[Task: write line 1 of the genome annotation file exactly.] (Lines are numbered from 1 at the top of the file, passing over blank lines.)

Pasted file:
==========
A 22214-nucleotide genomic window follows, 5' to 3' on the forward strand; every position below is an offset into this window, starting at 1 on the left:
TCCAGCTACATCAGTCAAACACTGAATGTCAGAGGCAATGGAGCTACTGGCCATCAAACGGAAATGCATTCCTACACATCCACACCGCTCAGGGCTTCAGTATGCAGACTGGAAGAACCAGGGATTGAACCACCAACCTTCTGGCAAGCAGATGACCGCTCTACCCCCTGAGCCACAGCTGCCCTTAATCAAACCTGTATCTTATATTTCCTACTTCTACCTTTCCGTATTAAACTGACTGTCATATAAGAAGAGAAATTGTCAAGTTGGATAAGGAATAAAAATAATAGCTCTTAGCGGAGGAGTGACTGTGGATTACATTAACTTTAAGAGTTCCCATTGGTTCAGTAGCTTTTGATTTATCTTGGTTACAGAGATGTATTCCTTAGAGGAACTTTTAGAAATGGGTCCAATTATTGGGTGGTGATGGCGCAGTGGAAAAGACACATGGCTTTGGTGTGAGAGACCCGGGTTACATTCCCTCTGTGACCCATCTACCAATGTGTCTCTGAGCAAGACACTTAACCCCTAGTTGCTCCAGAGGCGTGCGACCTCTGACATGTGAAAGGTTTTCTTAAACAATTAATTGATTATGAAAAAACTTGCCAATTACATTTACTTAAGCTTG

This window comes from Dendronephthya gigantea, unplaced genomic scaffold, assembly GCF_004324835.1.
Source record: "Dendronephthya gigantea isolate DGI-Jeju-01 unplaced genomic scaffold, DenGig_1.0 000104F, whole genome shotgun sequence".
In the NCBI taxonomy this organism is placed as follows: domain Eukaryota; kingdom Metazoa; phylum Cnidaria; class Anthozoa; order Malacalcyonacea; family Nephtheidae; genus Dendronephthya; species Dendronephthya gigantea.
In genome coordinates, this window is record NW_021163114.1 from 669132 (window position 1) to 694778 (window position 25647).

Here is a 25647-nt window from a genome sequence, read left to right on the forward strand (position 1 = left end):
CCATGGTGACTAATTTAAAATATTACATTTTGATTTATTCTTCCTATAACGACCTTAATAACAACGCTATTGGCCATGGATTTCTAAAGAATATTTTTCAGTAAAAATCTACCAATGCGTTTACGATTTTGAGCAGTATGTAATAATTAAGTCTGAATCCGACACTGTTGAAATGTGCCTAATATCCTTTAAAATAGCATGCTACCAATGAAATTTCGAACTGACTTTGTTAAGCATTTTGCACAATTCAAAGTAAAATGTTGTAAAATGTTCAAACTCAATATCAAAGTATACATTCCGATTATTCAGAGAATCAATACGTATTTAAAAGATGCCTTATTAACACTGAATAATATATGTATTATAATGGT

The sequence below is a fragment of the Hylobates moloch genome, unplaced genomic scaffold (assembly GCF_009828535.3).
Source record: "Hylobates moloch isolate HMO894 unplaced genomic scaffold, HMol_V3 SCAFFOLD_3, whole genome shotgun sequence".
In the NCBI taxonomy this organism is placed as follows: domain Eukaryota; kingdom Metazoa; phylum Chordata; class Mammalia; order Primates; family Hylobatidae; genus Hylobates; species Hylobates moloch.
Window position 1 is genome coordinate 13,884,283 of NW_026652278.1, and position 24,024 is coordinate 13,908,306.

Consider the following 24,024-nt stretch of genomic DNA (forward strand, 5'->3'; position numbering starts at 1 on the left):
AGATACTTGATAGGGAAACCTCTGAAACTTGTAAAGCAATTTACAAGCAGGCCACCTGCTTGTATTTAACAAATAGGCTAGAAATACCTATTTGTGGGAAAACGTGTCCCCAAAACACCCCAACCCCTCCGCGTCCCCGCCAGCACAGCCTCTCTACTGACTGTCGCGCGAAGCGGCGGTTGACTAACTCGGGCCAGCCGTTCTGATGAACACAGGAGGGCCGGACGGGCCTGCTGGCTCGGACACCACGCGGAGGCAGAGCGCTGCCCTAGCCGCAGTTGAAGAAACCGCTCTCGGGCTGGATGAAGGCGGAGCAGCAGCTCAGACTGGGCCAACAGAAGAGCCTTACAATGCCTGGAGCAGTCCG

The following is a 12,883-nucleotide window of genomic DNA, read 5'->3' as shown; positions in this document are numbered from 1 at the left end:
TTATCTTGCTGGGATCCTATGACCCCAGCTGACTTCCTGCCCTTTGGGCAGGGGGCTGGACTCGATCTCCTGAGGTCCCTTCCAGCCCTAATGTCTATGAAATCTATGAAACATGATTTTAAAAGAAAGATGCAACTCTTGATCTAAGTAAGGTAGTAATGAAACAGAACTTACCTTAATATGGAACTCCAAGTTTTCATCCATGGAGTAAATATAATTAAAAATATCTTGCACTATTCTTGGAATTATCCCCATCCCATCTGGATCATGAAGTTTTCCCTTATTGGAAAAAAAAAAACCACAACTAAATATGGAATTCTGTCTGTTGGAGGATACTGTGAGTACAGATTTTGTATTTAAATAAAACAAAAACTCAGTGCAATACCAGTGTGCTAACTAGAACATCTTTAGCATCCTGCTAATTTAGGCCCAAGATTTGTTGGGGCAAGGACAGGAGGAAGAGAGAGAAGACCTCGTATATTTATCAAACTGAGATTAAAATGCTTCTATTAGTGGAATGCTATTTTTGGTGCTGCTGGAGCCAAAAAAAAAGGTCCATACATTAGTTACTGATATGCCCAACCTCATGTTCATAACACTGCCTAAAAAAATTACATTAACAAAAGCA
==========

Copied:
A 22214-nucleotide genomic window follows, 5' to 3' on the forward strand; every position below is an offset into this window, starting at 1 on the left: